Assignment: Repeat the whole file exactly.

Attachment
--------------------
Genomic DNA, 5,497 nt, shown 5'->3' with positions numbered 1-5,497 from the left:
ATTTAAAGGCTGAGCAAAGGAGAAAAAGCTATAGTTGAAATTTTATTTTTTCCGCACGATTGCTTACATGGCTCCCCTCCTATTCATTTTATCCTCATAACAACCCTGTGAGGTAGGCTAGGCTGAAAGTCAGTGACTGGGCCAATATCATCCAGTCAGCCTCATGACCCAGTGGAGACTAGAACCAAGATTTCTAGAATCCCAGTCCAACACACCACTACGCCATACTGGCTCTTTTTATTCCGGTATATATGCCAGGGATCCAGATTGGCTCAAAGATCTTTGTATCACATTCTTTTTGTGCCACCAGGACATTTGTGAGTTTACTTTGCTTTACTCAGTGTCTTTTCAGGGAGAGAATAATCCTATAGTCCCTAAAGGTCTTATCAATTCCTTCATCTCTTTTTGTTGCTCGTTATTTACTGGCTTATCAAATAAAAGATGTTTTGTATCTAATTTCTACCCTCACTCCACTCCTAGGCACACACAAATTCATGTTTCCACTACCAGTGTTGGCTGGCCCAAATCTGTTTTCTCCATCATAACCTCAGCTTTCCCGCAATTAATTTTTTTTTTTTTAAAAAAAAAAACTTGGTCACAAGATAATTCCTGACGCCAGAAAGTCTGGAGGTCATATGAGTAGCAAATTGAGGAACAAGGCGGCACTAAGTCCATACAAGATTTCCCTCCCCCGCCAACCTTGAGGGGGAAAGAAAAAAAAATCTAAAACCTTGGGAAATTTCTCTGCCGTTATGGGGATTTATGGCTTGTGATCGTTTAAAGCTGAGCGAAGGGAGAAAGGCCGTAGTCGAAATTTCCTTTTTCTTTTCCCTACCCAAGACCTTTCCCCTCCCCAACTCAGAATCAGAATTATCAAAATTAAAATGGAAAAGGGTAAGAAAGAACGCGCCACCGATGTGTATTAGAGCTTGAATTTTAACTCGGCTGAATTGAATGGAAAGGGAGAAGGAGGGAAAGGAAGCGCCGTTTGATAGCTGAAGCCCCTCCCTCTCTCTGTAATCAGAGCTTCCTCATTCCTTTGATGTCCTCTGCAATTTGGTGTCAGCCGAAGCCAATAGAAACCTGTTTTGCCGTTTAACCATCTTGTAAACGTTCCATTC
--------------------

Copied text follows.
Genomic DNA, 5,497 nt, shown 5'->3' with positions numbered 1-5,497 from the left:
ATTTAAAGGCTGAGCAAAGGAGAAAAAGCTATAGTTGAAATTTTATTTTTTCCGCACGATTGCTTACATGGCTCCCCTCCTATTCATTTTATCCTCATAACAACCCTGTGAGGTAGGCTAGGCTGAAAGTCAGTGACTGGGCCAATATCATCCAGTCAGCCTCATGACCCAGTGGAGACTAGAACCAAGATTTCTAGAATCCCAGTCCAACACACCACTACGCCATACTGGCTCTTTTTATTCCGGTATATATGCCAGGGATCCAGATTGGCTCAAAGATCTTTGTATCACATTCTTTTTGTGCCACCAGGACATTTGTGAGTTTACTTTGCTTTACTCAGTGTCTTTTCAGGGAGAGAATAATCCTATAGTCCCTAAAGGTCTTATCAATTCCTTCATCTCTTTTTGTTGCTCGTTATTTACTGGCTTATCAAATAAAAGATGTTTTGTATCTAATTTCTACCCTCACTCCACTCCTAGGCACACACAAATTCATGTTTCCACTACCAGTGTTGGCTGGCCCAAATCTGTTTTCTCCATCATAACCTCAGCTTTCCCGCAATTAATTTTTTTTTTTTTAAAAAAAAAAACTTGGTCACAAGATAATTCCTGACGCCAGAAAGTCTGGAGGTCATATGAGTAGCAAATTGAGGAACAAGGCGGCACTAAGTCCATACAAGATTTCCCTCCCCCGCCAACCTTGAGGGGGAAAGAAAAAAAAATCTAAAACCTTGGGAAATTTCTCTGCCGTTATGGGGATTTATGGCTTGTGATCGTTTAAAGCTGAGCGAAGGGAGAAAGGCCGTAGTCGAAATTTCCTTTTTCTTTTCCCTACCCAAGACCTTTCCCCTCCCCAACTCAGAATCAGAATTATCAAAATTAAAATGGAAAAGGGTAAGAAAGAACGCGCCACCGATGTGTATTAGAGCTTGAATTTTAACTCGGCTGAATTGAATGGAAAGGGAGAAGGAGGGAAAGGAAGCGCCGTTTGATAGCTGAAGCCCCTCCCTCTCTCTGTAATCAGAGCTTCCTCATTCCTTTGATGTCCTCTGCAATTTGGTGTCAGCCGAAGCCAATAGAAACCTGTTTTGCCGTTTAACCATCTTGTAAACGTTCCATTC